“When do you land up doing nothing?”
“Well, I go for yoga twice a week, without fail. I also go out with friends most Saturday evenings…”
“I said – do nothing. When is your mind at rest, and doing absolutely nothing? Not plotting a project, nor worrying about a family member or a pet?”
“Oh Lord, she is relentless,” I thought to myself, as I rolled my eyes.
“But you know that I’m right,” she persisted, as if she had heard my unspoken grumbling. The fact that she was, did not make this any easier. The signs were there—in the last 10 minutes of every yoga class, when we lay in Shavasana (“corpse” pose), my mind was often making a list for the next day’s tasks—not quite the resting pose my teacher intended. I sighed, knowing I had to make changes.
As an entrepreneur, I had come to the realisation that unless one made boundaries around work, it can encroach on life. So I had fought back (and had the scars to show for it). When I wasn’t “working”, I hosted dinners, scheduled photography sessions, attended events and conferences…aiming to achieve work-life balance. However, what this definition of balance ignores is that whether we classify these actions as “work”, or “life”, they are activities that engage the mind…often intensely. And while we might achieve balance in commerce and courtships, they crowd out any time for the mind to rest without responsibility, have awareness without agenda, hit pause without purpose.
The benefits of inactivity and resting the mind are well documented:
- It rejuvenates the mind so you come back to your life with greater energy, and enhanced productivity
- The slowing down, the solitude (of being without man, or machine) is likely to bring a sense of clarity to issues where relentless scenario-creation and algorithms might have failed. An idle mind is the devil’s workshop? Perhaps. But, on the flip side, it is in our idleness, in our dreams, that the submerged truth sometimes comes to the top (Virginia Woolf).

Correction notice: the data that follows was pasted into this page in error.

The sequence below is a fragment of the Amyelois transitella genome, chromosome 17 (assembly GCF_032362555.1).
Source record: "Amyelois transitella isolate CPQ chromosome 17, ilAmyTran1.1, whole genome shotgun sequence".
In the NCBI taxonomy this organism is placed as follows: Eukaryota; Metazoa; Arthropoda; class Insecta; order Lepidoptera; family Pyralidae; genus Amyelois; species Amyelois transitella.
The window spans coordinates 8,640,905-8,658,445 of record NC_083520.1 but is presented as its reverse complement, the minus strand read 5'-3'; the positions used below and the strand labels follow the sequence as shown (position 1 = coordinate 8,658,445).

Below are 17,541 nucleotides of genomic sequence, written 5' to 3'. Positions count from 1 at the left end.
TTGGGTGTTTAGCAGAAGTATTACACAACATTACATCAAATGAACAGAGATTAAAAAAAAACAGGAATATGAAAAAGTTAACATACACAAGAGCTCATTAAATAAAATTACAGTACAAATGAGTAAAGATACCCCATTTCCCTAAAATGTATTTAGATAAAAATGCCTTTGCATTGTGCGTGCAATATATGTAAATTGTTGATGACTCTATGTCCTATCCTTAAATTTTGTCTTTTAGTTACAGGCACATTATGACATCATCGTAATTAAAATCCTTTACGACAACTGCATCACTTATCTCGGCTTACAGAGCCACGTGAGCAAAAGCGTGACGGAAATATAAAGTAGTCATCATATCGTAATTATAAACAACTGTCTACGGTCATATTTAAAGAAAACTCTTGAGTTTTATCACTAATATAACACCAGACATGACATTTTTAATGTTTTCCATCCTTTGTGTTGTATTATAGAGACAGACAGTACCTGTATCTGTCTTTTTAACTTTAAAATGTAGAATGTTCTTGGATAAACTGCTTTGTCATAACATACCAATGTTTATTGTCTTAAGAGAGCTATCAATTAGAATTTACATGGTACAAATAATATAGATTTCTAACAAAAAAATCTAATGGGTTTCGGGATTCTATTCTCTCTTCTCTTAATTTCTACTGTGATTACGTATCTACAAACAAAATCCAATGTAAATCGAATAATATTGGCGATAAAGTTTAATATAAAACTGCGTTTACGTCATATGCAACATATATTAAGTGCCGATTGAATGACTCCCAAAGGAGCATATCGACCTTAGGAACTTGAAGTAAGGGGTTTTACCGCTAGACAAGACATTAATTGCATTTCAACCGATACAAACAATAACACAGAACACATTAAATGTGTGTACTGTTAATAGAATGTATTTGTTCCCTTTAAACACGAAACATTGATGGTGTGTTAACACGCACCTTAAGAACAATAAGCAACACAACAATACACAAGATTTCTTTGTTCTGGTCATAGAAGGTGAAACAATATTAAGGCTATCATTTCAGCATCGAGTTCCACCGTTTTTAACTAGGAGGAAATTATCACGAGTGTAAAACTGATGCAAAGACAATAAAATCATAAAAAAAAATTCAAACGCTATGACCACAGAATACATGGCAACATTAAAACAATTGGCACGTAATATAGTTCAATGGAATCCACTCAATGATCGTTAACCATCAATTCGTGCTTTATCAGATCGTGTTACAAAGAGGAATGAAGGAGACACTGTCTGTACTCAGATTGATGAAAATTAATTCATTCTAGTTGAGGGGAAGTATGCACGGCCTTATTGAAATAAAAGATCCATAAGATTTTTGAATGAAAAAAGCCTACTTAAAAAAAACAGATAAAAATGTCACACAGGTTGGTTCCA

- The stillness sparks creativity. Packed schedules, long task-lists and constant “doing” doesn’t allow room for creativity. A wandering mind is more likely to dream, and imagine, untethered by any project deadline or the task of putting out the cat’s food.
- And finally, because everything—(wo)man or machine—needs to re-boot. It is simply a requirement for health and longevity.
Some aspects about the practice that might be worth noting:
- You have to be intentional about making the time for it, whether you do it by simple associations (“before I start my day”) or schedule time on your calendar.
- It requires that you disconnect, break away from your routine. It is not something you do while you are also doing something else because the idea is not to multi-task, it is to not task at all
- Don’t mix definitions: scrolling an Instagram page or flicking channels is not the mindlessness we are talking about. These activities might be defined as “leisure” but they bombard you with stimuli and don’t qualify as “resting” the mind
- It involves breathing and being conscious of your breath. Any concept that rallies around this idea—as diverse as Niksen (the Dutch concept of doing nothing) to meditation—unify on this aspect. Given the connection between the mind, body and breath, focusing on your breath and its flow in and out of your body is a fundamental tool to still the mind.
- Suspend judgement: If it isn’t instinctive to avoid thinking about the evite you didn’t respond to, that’s not surprising. Years of conditioning that prize busyness are not easy to cast aside. When I found myself critiquing myself for not doing a good job of doing nothing, I knew I wasn’t quite adhering to the intent of the exercise. If the mind wanders, don’t judge yourself. Over time, you’re bound to ease into it.
As the year comes to a close, and we inch towards making new resolutions, I’ve started to reflect on not just what I want to do, but also what I don’t. Shavasana, from now, is not an opportunity to prioritise my tasks. It is my chance to be still, or just be. It is a chance to step back from the drama of life, but not to take on the mantle of a director; just a casual spectator.
Since kindergarten, we have been taught, and rewarded to fill in the blanks…perhaps it is time we realise that sometimes, we shouldn’t.
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